“Make new friends, but keep the old. One is silver, the other is gold.” – Lyrics from a traditional Girl Scout song
This was a weekend that reminded me about the joy that comes from sharing our lives with other girls. This circle of friendship, celebrated by countless girls in the song I have quoted above, is the true heart of women’s fiction. This is why I love writing it.
Much is written today about the culture of “mean girls” and the long-term damage that culture causes, so much that the other side, the positive side of female friendship is often lost. I am the first one to admit that it’s a long time since I was a girl; but the ability to establish those all important friendships with other women, friendships that sustain us as we move through life, begins with the discovery, when you are a girl, of how much fun sharing life with a girlfriend is.
My granddaughter came to visit this weekend. She will be eight years old in September. We had a lot of fun with her father and grandfather but she also insisted that we have “girl time”, carefully shutting the “boys” out, allowing only the dog (a girl) and the cat (a girl) into our inner sanctum. There was dressing up, dancing, yoga, a lot of giggling and sharing of secrets and cupcakes. Everyone wore a hat. There was a lot of pink. It was, she told me, “So fun.”
Sunday morning, I had more fun with more girls, albeit older ones.
I was twenty-five years old when, shortly after moving into town, I joined the fledgling Bedford Junior Women’s Club. It was still okay then to refer to yourself as a girl even if you were not. I remained a member of “the Juniors” for the next eleven years, only resigning from the club when I went to work.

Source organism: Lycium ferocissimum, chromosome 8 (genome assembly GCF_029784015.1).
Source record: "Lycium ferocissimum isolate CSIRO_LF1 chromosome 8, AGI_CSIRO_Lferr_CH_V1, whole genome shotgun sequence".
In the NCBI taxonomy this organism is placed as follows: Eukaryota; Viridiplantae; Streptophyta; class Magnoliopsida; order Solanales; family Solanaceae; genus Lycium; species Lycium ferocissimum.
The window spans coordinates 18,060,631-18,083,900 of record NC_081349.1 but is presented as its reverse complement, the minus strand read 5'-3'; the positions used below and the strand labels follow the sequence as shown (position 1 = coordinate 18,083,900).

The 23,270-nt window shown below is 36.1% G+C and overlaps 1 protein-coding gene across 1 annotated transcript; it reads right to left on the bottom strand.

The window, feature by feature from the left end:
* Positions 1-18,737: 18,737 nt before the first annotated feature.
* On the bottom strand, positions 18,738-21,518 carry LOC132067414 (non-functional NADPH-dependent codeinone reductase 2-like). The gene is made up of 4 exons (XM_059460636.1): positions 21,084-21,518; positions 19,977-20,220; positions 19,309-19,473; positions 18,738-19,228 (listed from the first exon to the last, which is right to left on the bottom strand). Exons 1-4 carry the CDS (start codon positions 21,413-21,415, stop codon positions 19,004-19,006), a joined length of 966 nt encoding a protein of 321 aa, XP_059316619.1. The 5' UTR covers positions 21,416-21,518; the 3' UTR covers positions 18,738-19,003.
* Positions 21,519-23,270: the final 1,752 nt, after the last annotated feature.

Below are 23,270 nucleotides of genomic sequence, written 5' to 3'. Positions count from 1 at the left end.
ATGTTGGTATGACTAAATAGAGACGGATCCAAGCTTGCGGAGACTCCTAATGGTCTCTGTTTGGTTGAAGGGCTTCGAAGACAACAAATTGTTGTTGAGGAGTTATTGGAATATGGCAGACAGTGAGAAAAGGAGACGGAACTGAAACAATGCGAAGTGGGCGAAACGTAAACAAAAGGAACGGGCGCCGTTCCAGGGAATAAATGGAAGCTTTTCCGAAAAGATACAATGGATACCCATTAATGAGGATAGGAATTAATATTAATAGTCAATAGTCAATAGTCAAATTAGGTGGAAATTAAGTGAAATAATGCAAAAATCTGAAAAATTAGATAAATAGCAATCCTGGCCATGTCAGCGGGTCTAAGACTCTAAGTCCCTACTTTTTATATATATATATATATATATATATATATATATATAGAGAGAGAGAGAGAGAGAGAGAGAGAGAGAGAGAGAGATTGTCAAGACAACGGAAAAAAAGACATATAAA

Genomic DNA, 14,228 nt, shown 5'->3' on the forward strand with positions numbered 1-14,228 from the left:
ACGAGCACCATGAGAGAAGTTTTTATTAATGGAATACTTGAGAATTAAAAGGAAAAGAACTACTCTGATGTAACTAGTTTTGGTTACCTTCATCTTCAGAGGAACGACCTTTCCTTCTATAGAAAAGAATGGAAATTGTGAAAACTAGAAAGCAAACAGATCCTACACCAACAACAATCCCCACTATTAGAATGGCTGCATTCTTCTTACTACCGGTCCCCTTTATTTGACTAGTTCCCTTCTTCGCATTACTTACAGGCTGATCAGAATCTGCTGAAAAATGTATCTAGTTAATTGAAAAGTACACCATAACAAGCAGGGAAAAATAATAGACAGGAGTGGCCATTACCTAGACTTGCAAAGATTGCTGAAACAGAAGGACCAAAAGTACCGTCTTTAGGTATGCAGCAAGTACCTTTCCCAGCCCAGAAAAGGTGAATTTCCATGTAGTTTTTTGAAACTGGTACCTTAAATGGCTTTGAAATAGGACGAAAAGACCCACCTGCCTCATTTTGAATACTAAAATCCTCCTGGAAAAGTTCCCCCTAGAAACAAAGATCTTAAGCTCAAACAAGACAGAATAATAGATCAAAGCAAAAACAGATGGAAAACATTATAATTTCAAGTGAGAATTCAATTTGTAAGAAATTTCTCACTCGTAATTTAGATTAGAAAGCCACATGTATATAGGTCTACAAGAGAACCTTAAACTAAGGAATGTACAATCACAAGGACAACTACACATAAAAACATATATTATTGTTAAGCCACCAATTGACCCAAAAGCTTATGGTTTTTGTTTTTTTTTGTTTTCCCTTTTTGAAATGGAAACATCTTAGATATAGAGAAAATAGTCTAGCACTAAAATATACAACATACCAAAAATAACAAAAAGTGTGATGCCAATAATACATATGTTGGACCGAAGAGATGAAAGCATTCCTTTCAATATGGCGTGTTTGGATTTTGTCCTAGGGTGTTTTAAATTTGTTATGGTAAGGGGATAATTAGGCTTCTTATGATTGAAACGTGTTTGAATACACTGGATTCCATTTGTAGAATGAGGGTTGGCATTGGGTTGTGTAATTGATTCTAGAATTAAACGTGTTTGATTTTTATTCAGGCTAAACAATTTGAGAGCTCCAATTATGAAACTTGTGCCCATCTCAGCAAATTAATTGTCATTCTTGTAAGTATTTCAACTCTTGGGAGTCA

This was a group of smart, hard-working, compassionate women who strove to make a difference and fill whatever need they saw in their community. They had brains, talent and time. With that firmly in hand, they acted and things got done. They also took care of their own. When my husband died suddenly, the club provided my daughter and I with meals every day for the next month.
Ten of us met for brunch. Two of the women sitting at the table I count among my BFFs. One dropped her kids off with me on the way to the hospital to have her baby. I have not seen the other seven in more than twenty years. After greetings and exclamations about how great we all looked – amazingly true – we stood back and the years fell away. We were “the Juniors” once more.
Around the table we went, one at a time, sharing where our lives had taken us. The stories reached across the spectrum from joy to tragedy. Children and marriages had not always turned out as we had hoped, but grandchildren, exciting and sometimes unexpected careers, and new loves had.
Looking around the circle of vibrant, interesting women, it was clear that we had not only survived, but that we had thrived. We were happy to see and celebrate one another. Such is the power and the secret of the friendship of women; born and nurtured from the time we were girls.
It was, as my granddaughter had told me the night before, “So fun.”